I thought it would be last my time –
The sense that, beyond the town,
There would always be fields and farms,
Where the village louts could climb
Such trees as were not cut down;
I knew there’d be false alarms – Going, Going, stanza 1 – Philip Larkin.
Above is the opening stanza of Philip Larkin’s 1972 poem, Going, Going. The poem captures the sense of a world being lost to a writer with an unhappy awareness at the inevitability of such a passing. Larkin’s poem is about losing something very particular but being fully aware of this loss as it happens slowly as if the poet is trying in vain to keep a handful of sand together but coming to terms with the hopelessness of such an ambition. Four years after Larkin published Going, Going, editor and filmmaker, David Gladwell, made the first of his two feature films, Requiem For A Village, which is perhaps the only British film to attempt to channel Larkin’s sense of loss and frustration through the medium of cinema.
What was being lost to both Larkin and Gladwell was the cushioned isolation of the English village and, in the era of the 1970s, this was a steady but constant evolution that had been happening since the end of the Second World War. Neither artist seems to be gripped by any particular nostalgia for some golden age of innocence but instead are more on the attack; condemning what was and has since replaced the idea of community with the dramatic increase of housing as the population has violently increased. The inevitability of this conclusion means that both the poem and the film have an air of melancholy about their representations of rural life and a sense of extremity about the depictions of the oncoming presence of suburban and urban dwellers.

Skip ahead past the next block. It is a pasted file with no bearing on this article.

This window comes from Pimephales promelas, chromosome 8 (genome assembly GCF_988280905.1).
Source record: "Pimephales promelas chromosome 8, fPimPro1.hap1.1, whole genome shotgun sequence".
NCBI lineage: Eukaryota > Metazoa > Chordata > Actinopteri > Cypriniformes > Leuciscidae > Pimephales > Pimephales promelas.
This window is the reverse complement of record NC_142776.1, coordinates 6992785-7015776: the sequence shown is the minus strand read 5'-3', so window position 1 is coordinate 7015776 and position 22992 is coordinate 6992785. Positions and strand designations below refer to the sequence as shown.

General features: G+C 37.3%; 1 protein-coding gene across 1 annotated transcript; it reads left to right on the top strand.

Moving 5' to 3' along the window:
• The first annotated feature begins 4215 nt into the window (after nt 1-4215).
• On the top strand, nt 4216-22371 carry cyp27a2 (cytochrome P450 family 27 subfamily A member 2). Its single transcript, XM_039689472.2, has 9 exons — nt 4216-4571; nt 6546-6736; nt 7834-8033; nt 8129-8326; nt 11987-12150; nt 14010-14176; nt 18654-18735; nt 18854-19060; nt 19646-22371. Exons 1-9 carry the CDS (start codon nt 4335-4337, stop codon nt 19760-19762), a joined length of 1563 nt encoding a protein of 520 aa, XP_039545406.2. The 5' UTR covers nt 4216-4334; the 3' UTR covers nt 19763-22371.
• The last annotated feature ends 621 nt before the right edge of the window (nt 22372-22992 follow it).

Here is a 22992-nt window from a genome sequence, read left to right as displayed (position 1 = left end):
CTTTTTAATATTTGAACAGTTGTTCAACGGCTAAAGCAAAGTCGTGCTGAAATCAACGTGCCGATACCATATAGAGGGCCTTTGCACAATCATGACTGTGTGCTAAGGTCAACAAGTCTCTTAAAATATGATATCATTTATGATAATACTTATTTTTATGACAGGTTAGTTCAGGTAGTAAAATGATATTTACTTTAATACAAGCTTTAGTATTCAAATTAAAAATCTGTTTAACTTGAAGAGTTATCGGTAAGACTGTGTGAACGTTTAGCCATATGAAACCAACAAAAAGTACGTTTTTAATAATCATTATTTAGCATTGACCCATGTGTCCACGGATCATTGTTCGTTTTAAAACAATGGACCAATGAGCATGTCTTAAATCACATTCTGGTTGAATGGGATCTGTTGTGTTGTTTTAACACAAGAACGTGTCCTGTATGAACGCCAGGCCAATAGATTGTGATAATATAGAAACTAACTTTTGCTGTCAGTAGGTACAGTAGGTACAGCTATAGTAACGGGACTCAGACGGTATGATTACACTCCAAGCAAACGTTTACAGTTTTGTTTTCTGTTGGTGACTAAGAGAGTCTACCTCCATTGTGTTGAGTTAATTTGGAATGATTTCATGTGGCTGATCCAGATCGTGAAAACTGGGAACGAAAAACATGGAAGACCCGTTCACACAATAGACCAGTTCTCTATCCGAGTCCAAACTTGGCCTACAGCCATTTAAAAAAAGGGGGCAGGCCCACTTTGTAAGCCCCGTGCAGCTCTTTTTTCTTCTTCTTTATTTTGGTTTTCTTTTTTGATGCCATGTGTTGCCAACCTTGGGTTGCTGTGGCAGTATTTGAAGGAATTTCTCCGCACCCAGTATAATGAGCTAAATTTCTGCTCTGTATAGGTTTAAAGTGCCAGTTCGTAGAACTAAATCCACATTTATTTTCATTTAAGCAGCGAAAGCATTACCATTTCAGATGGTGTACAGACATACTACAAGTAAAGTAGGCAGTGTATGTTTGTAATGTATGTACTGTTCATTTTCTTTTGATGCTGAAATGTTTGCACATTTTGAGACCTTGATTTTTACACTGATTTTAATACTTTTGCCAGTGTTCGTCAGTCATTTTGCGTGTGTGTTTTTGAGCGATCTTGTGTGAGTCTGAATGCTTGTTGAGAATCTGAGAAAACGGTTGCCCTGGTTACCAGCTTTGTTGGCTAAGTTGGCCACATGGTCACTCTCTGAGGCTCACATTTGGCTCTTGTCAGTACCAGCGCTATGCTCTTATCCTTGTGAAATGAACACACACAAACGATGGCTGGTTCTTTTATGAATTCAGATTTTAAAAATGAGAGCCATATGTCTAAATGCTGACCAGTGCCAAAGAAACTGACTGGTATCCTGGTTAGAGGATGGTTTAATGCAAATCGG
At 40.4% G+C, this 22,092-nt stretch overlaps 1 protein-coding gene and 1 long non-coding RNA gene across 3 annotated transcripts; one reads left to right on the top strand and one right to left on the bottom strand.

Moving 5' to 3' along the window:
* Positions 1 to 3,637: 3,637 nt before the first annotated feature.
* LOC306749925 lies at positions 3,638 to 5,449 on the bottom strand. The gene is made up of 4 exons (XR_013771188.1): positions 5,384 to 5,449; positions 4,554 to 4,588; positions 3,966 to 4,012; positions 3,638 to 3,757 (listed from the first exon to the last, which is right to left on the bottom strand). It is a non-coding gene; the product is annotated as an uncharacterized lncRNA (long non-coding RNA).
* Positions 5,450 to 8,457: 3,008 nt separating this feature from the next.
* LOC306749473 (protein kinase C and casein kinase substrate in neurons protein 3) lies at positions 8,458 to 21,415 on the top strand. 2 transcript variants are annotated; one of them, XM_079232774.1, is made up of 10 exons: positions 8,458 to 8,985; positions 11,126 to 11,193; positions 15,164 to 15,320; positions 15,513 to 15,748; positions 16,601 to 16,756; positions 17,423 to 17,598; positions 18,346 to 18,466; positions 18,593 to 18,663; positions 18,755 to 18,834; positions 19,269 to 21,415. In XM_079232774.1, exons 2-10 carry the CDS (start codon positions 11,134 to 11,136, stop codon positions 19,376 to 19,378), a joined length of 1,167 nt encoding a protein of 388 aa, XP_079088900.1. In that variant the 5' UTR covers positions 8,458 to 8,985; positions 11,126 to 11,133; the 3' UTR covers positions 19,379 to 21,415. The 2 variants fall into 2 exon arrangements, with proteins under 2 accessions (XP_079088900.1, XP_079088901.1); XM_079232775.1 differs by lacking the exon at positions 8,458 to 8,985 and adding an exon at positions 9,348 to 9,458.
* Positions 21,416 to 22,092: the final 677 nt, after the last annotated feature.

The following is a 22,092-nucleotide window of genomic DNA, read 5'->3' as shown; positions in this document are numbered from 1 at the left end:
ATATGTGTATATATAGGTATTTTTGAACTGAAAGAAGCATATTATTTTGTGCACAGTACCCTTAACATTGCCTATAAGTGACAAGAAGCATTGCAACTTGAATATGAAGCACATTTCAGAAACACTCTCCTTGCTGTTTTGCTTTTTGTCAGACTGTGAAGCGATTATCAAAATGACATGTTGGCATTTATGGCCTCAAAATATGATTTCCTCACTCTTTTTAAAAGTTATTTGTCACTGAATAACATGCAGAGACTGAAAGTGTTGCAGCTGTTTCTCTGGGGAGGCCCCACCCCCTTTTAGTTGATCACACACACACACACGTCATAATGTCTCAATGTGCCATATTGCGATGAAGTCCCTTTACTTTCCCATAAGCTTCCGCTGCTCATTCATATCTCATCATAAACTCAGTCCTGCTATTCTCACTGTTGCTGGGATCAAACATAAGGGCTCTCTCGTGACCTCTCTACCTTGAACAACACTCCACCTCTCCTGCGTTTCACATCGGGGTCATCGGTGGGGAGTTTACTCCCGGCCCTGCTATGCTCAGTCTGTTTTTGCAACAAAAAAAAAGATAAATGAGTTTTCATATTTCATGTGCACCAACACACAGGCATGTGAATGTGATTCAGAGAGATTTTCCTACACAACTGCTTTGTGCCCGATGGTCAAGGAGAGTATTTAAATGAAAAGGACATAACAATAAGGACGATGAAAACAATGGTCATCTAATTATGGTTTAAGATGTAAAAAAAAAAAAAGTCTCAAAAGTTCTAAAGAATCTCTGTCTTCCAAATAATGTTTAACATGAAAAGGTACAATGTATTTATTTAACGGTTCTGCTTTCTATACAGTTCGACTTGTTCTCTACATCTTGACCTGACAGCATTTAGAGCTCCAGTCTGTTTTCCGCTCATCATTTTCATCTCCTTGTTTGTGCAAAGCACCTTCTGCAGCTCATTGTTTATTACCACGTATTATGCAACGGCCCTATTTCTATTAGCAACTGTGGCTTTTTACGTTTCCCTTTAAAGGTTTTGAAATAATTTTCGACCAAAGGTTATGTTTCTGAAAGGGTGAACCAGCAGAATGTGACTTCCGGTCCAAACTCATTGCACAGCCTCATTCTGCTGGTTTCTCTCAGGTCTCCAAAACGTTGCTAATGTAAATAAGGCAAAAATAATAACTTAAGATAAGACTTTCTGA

And that will be England gone,
The shadows, the meadows, the lanes,
The guildhalls, the carved choirs.
There’ll be books; it will linger on
In galleries; but all that remains
For us will be concrete and tyres. – stanza 8
Larkin seems to be more concerned with the encroachment of the brutalist movement in particular upon his beloved villages whereas Gladwell is more interested in building a collection images to show both forms of area before showing the clash and perhaps even an ironic likeness between the people from each zone. On saying this, however, Gladwell does present the coming of suburbia as being a powerful enough threat to literally waken the dead; the dead villagers rising out of their graves to attend a worried town meeting. Compare this scene (the film’s most famous and visually stunning moment) with the above segment from Going, Going and Larkin could be seen quite easily as one of Gladwell’s unnerved villagers.
For Gladwell, Larkin’s tragedy had already happened. The meeting of the people in the town seems deeply ironic as the motorcycle gangs have not only already arrived but their actions were already being mimicked by local people anyway (specifically violence and sexual assault). Requiem For A Village itself becomes one of the artefacts that Larkin talks about in his poem, a reminder of the aesthetics of a certain breed of English life that “will linger on” but only within artwork and “in galleries”. Gladwell takes Larkin’s idea and applies some much needed acceptance and questioning of the mourning though, treating the subject with a little more tact and less of a grumpy fustiness.